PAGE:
Tag Archives: Peter Leithart



Is masturbation okay? It wasn’t until the early eighteenth century that masturbation became classified as a major evil, and in the event it was not because of its sexual nature but because it was treated as a disease. In a 1712 treatise Onania, a writer identified by Laqueur as John Marten “announced that he had… Read More→

Posted in Are They On Their Meds? | Also tagged , | 78 Responses

Another Trend?

kicking the-big-ass-can down the road

Is w-w in decline? Has OL been on the cutting edge (while pushing the envelope and kicking the can down the road)? Is this why Peter Leithart left Idaho? . . . you’ve hit on a pet peeve. I’m ready to delete “worldview” from Christian vocabulary. It’s an especially clunky category for evaluating art. Drama… Read More→

Posted in Christ and culture, Wilderness Wanderings | Also tagged , , | 29 Responses

Political Theologians Pleading Specially


Why does Peter Leithart find this encouraging, uplifting, or persuasive? Why does the inadequacy of secularism somehow prove the sufficiency of God-drenched conceptions of the world? The task is not simply to expose the inadequacy of a world without God or to show the collaborative spirit of religious engagement in the common good. It surely… Read More→

Posted in Adventures in Church History, Are They On Their Meds?, Novus Ordo Seclorum | Also tagged , , | 4 Responses

Why the Bible Cuts Both Ways — two-edged sword and all that

Zedekiah taken Captive

Peter Leithart’s comments on Eran Shalev’s American Zion: The Old Testament as a Political Text from the Revolution to the Civil War reminded me of what I learned from Sunday’s sermon (a week ago) from II Chronicles 36, the culmination of Judah’s fall from grace, the destruction of Jerusalem, and the beginning of the people… Read More→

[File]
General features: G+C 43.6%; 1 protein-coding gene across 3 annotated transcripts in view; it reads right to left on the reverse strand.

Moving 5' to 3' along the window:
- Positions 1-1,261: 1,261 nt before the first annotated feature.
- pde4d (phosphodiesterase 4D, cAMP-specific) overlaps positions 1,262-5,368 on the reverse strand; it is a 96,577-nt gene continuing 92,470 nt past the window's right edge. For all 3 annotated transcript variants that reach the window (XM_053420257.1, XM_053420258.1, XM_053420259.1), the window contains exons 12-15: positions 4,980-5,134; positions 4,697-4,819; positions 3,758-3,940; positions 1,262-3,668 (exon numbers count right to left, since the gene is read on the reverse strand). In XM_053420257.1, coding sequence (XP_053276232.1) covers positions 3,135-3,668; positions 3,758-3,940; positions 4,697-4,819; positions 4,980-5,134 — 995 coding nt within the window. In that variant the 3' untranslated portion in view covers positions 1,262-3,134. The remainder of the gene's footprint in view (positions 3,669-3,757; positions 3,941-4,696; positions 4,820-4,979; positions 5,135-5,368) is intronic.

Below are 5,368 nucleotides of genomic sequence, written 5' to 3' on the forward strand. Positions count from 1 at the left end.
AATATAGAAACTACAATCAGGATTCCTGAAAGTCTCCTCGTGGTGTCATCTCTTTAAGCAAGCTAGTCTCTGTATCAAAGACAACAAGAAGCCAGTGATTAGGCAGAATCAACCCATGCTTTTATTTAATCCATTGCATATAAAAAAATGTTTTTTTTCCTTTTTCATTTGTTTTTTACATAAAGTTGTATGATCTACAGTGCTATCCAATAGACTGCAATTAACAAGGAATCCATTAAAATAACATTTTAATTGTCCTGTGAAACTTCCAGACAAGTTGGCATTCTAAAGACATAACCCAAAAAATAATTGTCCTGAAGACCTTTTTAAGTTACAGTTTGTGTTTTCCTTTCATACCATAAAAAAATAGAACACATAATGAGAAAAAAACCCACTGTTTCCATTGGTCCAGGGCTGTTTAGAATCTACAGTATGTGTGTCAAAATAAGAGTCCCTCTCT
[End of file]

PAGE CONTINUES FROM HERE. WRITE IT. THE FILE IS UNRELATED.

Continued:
Posted in Adventures in Church History, Christ and culture, Novus Ordo Seclorum, spirituality of the church | Also tagged , , , | 6 Responses

Should Federal Visionaries Model the Protestant Future?


Peter Leithart clarifies some of the points he made about Christian unity in the discussion of Protestantism’s future at Biola: One key difference between us is this: Carl thinks that unity is a “desirable” goal. I think that’s far too weak a way to capture the New Testament’s teaching. Unity is an evangelical demand. It’s… Read More→

Posted in Modern Church | Also tagged , , | 89 Responses

Liberalism Rampant


While the man in the hat (not the funny one the pope wears), Bryan Cross, and I debate the extent and significance of liberalism within the Roman Catholic Church, the pile of links that warrant a perception that Rome is far from conservative — so why would a conservative Protestant go there, mainline Protestant may… Read More→

Posted in Adventures in Church History, Are the CTCers Paying Attention?, Roman Catholicism | Also tagged , , , , , , , | 512 Responses



Peter Leithart is reading about the French Enlightenment and Revolution and comments on Tocqueville‘s observations: The root of the hatred was not dogma but the church’s role as a “political institution.” Because of the church’s role in the old society, it too had to be “dashed to pieces” to make way for the new society.… Read More→

Posted in Adventures in Church History, Novus Ordo Seclorum | Also tagged , , | 2 Responses

Forget the Integration, Live the Disjunction


Be 2k. Peter Leithart summarizes Oliver O’Donovan in ways that warm any 2ker’s heart — specifically on the difference between God’s final judgment and judgments in the civil realm (the quotations are from O’Donovan): Earlier Christian legal theory “from Gratian to Grotius” taught “that lex divina was available to knowledge from a variety of sources,… Read More→

Posted in Lordship of Christ, Novus Ordo Seclorum, spirituality of the church | Also tagged , | 1 Response

More Cosmopolitan Than Thou

Orhan Pamuk, Turkish novelist and winner

The piece is a little old now, but in the October 7, 2013 issue of The New Republic, Abbas Milani thinks out loud about what to make of Iran’s new president, Hassan Rouhani: The searing image of Mahmoud Ahmadinejad, the last Iranian president–all bombast and spite–makes the details in his successor’s archival folder jump from… Read More→

Posted in Are the CTCers Paying Attention?, Christ and culture, Jure Divino Presbyterianism | Also tagged , , , , | 49 Responses

Who Me (all about Stellman)?

Mad Men

Jason Stellman feels singled out by Peter Leithart’s post about the “tragedy” of conversion. Leithart wrote: Apart from all the detailed historical arguments, this quest makes an assumption about the nature of time, an assumption that I have labeled “tragic.” It’s the assumption that the old is always purer and better, and that if we… Read More→

Posted in Adventures in Church History | Also tagged , | 66 Responses